An elaborate epilogue introduced various possible sequel opportunities, making me wonder if Marmell, an author of several series, was deliberately angling in that direction.

The Hidden World

Hermetic Library Fellow T Polyphilus reviews The Hidden World [Amazon, Publisher] by Paul Park, book 4 in the A Princess of Roumania series.

Park The Hidden World

The final volume of four in Paul Park’s Roumania series affords many outcomes and resolutions, but readers of the earlier books will not be surprised that it avoids a tidy ending. My Other Reader remarked my unusual facial expression while I was reading the antepenultimate chapter “The Exorcism,” and I guess I really did find it sort of horrifying. A lot of characters die in these books, but given the nature of the magic here, their deaths in no way remove them as agents from the continuing story. Where a traditional fantasy might have its protagonist’s aims clarified and streamlined over the course of its telling, this one just becomes more crowded with possible motivations and relationships.

As in what has come before, the characters here are highly imperfect, alluring, and surprising. Fascist strongman Victor Bocu steps into the limelight as a villain, and Chloe Adira with her household complicates Peter’s story. The setting remains original and provocative. Its manifold European war draws on more advanced African technologies. The alchemical legacies of the conjurors Newton and Kepler guide the coven attempting to engineer national and international destinies.

The arc of the four books seems to be something like this: In A Princess of Roumania the three apparent teenagers are displaced from somewhere like our Massachusetts into the “real” world where Roumania is. In The Tourmaline, their “real” adult personalities are ascendant, and they become embroiled in the political and sorcerous intrigues of Roumania itself. In The White Tyger they acquire more confidence and begin to integrate their Massachusetts memories with their resumed life histories in Roumania, and that integration reaches its fruition in The Hidden World. The completion of the arc is very remote from a happily-ever-after, and the aims of these books clearly differ from most of what dresses as fantasy literature.

Gerald Gardner and the Cauldron of Inspiration

Alex Sumner reviews Gerald Gardner and the Cauldron of Inspiration: An Investigation into the Source of Gardnarian Witchcraft [Amazon, Abebooks] by Philip Heselton at Gerald Gardner and the Cauldron of Inspiration in the Journal of the Western Mystery Tradition archive.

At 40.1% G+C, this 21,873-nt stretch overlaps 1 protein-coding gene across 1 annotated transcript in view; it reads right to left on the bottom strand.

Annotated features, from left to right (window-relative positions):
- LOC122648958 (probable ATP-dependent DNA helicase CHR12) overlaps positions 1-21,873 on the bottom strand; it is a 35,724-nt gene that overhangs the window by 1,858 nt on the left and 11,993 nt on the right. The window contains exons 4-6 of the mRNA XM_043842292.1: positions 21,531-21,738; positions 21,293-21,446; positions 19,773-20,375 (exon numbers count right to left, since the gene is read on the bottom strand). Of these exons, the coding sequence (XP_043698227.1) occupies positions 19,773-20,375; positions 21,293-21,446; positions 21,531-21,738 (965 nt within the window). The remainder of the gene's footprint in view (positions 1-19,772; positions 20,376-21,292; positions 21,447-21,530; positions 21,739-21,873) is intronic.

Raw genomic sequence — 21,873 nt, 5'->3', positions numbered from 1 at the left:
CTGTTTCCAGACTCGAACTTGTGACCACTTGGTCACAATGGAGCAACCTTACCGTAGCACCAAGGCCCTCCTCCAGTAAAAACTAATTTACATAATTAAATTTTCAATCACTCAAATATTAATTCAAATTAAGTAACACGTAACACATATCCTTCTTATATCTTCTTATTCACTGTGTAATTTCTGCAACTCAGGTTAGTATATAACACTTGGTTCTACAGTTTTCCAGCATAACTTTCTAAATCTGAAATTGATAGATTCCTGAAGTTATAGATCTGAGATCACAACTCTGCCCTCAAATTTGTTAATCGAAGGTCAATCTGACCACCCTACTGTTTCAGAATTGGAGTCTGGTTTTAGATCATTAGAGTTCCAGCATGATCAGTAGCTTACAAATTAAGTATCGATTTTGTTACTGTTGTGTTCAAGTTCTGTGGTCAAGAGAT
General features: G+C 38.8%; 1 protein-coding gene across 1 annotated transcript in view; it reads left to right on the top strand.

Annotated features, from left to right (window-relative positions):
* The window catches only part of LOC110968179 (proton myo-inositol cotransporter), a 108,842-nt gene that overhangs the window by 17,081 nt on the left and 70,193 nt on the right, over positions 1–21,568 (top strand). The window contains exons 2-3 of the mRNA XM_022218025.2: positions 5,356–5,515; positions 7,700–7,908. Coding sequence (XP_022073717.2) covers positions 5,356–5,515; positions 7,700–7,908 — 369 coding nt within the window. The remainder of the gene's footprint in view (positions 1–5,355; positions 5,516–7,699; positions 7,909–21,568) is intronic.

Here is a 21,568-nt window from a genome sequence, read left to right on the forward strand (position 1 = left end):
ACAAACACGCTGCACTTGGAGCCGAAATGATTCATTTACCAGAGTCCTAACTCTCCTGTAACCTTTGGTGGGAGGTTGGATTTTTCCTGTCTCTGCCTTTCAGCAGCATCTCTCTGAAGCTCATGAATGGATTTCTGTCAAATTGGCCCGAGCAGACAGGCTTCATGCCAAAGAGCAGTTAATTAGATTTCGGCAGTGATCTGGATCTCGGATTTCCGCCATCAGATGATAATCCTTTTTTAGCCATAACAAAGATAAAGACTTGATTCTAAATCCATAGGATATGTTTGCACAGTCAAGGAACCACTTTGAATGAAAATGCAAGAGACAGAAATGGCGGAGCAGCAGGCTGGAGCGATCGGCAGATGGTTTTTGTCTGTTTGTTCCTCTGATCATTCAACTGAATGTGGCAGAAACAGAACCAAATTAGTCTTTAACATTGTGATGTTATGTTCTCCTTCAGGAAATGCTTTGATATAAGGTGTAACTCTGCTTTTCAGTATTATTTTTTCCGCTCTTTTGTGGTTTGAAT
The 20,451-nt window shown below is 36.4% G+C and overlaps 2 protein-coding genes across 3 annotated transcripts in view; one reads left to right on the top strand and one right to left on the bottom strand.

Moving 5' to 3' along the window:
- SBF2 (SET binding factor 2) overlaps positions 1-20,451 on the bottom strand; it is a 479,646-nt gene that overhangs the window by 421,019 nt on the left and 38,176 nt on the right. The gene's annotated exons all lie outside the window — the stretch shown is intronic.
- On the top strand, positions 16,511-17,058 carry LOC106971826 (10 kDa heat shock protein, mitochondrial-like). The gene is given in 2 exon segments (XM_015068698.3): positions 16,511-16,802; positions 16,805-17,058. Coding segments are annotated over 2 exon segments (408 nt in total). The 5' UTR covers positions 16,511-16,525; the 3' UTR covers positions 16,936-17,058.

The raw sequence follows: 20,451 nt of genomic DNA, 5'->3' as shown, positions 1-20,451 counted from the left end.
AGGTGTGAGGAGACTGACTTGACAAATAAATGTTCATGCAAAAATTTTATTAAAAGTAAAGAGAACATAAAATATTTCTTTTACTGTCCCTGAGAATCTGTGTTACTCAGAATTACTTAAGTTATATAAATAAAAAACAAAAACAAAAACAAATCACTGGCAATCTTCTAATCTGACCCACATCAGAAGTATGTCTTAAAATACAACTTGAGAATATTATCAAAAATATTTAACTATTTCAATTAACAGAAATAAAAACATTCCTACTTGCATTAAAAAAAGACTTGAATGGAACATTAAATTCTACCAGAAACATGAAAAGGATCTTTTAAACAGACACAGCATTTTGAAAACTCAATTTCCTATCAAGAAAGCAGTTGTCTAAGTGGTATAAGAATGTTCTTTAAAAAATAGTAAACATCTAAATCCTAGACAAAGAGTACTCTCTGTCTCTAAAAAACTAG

Heselton Gerald Gardner and the Cauldron of Inspiration

Gerald Brosseau Gardner (1884 – 1964) was probably the most influential figure in the Wicca movement in the twentieth century. When, after the decrepit Witchcraft Act 1735 was finally repealed in England and Wales in 1951, Gardner was the first major figure in the Craft to “come out” and declare that he was himself a Witch. He publicly worked to disseminate information about the Craft, both as an author, and as the Curator of a museum to Magic and Witchcraft. Moreover, as a practising Witch he initiated leading lights of the Wicca movement (e.g. Doreen Valiente), and is credited as being the source of many of Wicca’s rituals, texts and beliefs.

Gardner claimed that he was publicising for the first time many things that hitherto had been kept secret. He did this guardedly, for he claimed he was being careful to protect the privacy of pre-existing Witches, from whom he had received the material that he was now making public. This mixture of secrecy and openness has had a curious effect on commentators on the Craft: it has generated something of a romance about what they purport to be the true origins of Wicca.

I have heard a number of stories bandied about concerning Gardner, from different sources, which all seek to make Gardner appear to be a sort of con-man. These include:

  • Gardner invented Wicca himself;
  • Gardner paid Aleister Crowley to write the “Book of Shadows” [2];
  • Crowley invented Wicca after discussions with Gardner;
  • Gardner was initiated by a woman named Dorothy Clutterbuck – however, she was actually a figment of Gardner’s imagination;
  • There was no pre-existing Witch-cult before Gardner wrote Witchcraft Today;
  • Gardner was deliberately misleading in the way he wrote Witchcraft Today.

It is the assertion of Gerald Gardner and the Cauldron of Inspiration that all of the above claims are, in fact, false.

Why should we take notice of a new biography of Gardner now, when so much has been written about him in the past? One compelling reason has arisen: the passing in recent years of Gardner’s protégée, Doreen Valiente, has meant that her personal collection of material relating to Wicca has now been made available to researchers. Indeed, this, amongst other places, is from where Philip Heselton, the author of the book under consideration, has derived his sources.

Heselton has also gone to some trouble in researching the geography of the places involved. Thus, we have it that the author willingly searches out old maps and tramps through the New Forest to deduce the sites of the various Wiccan activities which Gardner described. Heselton, himself a practitioner of Wicca, is even able to use his insider connections to gain access to Gardner memorabilia, which is today in the safekeeping of various covens.